Social Protection Minister Regina Doherty has published the Employment (Miscellaneous Provisions) Bill 2017 saying the legislation, which she hopes will come into force early in the new year, will offer greater protection to tens of thousands of workers.
The laws will require employers to give:
- Core terms of employment within five days of staff beginning work including the expected duration of the contract;
- The rate or method of calculating pay;
- What the employer “reasonably” expects the normal length of the employee’s working day and week to be.
If the employer does not provide those details within one month, they will be deemed to have committed a criminal offence.
The legislation will also ban zero hours contracts “in most circumstances” — there will be exemptions “in cases of genuine work” or “where they are essential to allow employers to provide cover in emergency situations or to cover short-term absences”.
However, the minister herself admitted that zero hours contracts are “not prevalent in this jurisdiction”.
Senator Ged Nash, who was business minister in the last government and commissioned a University of Limerick study on low hours contracts in 2015, questioned why “if and when” contracts, which are prevalent particularly in the accommodation/food and retail sectors, are not covered by the new laws.
“The new legislation entirely dodges the question of ‘if and when’ contracts and how such workers are to be treated,” he said.
“It seems that, for most workers trapped in the ‘if and when’ spiral, work of that nature will continue to be treated as a casual form of work. This would deny them access to these important reforms, because they would not be classified as ‘employees’ in the first place.”
With “if and whens”, employers offer work if and when it is available, and workers can then accept or refuse the offer of work. Mr Nash said under that type of work, there is no ‘mutuality of obligation’ and the law takes the view there is no enduring contract of service.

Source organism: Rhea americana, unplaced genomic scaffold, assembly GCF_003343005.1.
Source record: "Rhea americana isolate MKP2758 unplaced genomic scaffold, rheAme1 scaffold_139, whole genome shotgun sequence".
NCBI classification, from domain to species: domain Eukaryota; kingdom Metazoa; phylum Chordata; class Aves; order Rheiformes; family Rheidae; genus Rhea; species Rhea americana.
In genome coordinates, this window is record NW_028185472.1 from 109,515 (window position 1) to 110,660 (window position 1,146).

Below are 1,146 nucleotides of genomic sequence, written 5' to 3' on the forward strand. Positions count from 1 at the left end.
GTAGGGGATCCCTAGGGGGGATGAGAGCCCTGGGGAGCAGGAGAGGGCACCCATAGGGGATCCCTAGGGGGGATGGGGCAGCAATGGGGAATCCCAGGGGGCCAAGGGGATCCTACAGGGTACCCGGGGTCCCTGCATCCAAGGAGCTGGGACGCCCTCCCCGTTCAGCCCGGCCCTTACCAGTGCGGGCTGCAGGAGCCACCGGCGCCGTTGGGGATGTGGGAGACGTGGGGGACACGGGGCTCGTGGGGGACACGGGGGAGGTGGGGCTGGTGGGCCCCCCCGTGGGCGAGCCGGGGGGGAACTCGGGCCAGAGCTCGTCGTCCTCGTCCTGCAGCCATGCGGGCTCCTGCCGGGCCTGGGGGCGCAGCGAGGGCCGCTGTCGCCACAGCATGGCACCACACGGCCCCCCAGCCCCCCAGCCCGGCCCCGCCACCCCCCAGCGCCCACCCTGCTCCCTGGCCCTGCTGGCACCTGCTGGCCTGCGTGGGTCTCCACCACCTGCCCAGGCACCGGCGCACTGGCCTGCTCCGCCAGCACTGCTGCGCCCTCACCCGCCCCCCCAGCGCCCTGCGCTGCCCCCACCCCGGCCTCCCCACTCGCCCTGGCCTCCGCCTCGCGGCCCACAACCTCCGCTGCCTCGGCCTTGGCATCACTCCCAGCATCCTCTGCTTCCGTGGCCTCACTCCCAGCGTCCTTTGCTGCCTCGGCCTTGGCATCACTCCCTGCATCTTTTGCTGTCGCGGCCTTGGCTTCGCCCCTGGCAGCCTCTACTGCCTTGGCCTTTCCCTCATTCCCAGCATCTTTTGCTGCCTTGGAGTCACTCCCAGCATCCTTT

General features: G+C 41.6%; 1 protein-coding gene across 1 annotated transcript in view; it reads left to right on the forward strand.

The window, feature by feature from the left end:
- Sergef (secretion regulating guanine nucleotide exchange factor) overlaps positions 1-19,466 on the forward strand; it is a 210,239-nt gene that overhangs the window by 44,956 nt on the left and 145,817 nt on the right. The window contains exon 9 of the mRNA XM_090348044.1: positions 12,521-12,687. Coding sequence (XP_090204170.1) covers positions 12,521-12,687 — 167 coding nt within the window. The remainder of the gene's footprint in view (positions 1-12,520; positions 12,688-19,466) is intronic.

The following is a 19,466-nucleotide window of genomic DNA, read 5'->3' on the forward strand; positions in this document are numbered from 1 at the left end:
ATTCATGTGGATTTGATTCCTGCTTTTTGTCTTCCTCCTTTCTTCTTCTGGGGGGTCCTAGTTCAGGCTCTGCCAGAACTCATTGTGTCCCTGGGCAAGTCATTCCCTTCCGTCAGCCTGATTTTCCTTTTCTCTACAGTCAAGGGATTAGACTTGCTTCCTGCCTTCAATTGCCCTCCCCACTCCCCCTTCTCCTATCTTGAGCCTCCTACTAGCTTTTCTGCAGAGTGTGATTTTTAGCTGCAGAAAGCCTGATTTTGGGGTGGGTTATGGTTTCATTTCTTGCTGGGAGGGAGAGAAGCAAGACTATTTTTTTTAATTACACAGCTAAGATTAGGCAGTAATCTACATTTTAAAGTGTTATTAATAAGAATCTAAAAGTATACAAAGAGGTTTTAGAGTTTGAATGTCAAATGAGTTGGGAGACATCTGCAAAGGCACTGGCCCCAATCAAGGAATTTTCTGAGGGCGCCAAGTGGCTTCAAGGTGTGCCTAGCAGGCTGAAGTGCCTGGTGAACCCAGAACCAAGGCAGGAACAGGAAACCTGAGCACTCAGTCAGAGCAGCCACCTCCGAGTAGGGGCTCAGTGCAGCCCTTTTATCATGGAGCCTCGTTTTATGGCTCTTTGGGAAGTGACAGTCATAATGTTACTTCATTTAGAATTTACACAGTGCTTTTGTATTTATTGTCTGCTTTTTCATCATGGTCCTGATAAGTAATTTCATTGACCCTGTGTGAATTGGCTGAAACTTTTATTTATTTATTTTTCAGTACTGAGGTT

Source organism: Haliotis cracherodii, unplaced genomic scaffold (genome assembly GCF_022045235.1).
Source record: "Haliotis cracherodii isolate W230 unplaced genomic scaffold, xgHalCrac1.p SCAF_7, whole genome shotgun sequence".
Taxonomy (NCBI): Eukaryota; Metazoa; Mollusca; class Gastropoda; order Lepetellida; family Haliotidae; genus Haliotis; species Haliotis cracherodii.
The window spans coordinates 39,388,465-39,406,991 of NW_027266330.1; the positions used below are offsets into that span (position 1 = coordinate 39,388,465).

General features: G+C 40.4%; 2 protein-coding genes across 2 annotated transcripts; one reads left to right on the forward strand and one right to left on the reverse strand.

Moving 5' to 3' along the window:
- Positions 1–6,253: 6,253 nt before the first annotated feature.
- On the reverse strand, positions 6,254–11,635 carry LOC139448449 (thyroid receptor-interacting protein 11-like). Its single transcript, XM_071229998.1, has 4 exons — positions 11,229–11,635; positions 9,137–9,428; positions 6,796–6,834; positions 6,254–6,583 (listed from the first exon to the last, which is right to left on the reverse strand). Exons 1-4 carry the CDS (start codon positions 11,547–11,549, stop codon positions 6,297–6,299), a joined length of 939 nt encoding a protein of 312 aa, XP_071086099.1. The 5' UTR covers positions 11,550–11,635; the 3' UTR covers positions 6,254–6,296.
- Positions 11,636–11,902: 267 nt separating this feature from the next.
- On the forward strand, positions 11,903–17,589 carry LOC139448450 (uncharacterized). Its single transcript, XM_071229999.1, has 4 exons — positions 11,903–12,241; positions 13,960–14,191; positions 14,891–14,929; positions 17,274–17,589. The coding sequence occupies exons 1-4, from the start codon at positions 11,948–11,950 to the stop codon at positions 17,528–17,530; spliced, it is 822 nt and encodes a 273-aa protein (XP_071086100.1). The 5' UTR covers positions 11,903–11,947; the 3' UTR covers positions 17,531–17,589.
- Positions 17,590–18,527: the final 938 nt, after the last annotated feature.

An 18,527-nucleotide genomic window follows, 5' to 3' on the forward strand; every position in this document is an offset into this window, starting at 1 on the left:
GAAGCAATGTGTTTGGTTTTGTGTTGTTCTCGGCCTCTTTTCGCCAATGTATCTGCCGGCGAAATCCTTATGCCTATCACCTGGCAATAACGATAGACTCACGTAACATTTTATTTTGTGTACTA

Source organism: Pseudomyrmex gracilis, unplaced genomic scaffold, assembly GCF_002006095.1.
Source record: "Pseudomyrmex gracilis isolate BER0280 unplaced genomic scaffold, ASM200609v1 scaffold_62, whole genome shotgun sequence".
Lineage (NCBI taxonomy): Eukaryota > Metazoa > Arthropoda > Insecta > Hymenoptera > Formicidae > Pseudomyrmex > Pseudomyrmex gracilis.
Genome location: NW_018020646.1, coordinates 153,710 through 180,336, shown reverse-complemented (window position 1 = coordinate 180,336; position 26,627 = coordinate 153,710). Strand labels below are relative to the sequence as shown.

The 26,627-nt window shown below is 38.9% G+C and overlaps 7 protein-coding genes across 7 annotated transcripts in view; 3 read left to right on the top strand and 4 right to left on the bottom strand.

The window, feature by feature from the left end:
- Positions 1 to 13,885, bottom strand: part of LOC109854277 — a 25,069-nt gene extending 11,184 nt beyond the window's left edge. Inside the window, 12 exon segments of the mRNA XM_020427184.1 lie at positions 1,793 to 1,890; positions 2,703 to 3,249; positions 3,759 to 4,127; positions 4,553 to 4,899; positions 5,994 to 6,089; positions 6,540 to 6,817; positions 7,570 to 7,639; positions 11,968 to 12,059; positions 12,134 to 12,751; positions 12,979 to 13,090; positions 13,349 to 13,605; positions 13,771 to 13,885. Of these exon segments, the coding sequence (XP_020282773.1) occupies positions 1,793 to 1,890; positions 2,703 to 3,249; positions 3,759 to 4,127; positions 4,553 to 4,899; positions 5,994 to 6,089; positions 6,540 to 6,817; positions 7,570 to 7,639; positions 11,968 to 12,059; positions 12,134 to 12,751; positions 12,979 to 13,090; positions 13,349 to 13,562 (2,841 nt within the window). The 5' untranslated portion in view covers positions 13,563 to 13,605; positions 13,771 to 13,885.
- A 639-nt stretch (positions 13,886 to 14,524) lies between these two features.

The new bill strengthens the provisions around minimum payments to low-paid employees who may be called into work but sent home without any or significantly less work.
There will be a “floor payment” for those workers of 25% of what they would have been paid for that shift with a minimum amount equal to either three times the national minimum wage or three times the Employment Regulation Order rate if there is one in that sector.
The Irish Congress of Trade Unions said overall the bill was “by no means perfect, and requires amendments, but marks some progress on these very important issues for workers”.
Ibec said the contents of the bill were disproportionate and would have significant adverse consequences.
“It will deprive employees and employers of the ability to make their own flexible working arrangements and to adapt to change collaboratively,” said the employers’ body’s director of employer relations, Maeve McElwee.
In particular, Ibec said the legislation would be challenging for health and social care, where it can be difficult to reasonably know the work requirement within the short timeframes proposed for providing core terms; and would impose disproportionate cost and administrative burden incurred in determining the “normal working day” and “normal working week” for every employee.
Ms McElwee said it was of considerable concern for employers that while generating employment, they were potentially at risk of custodial sentences for relatively minor breaches of law.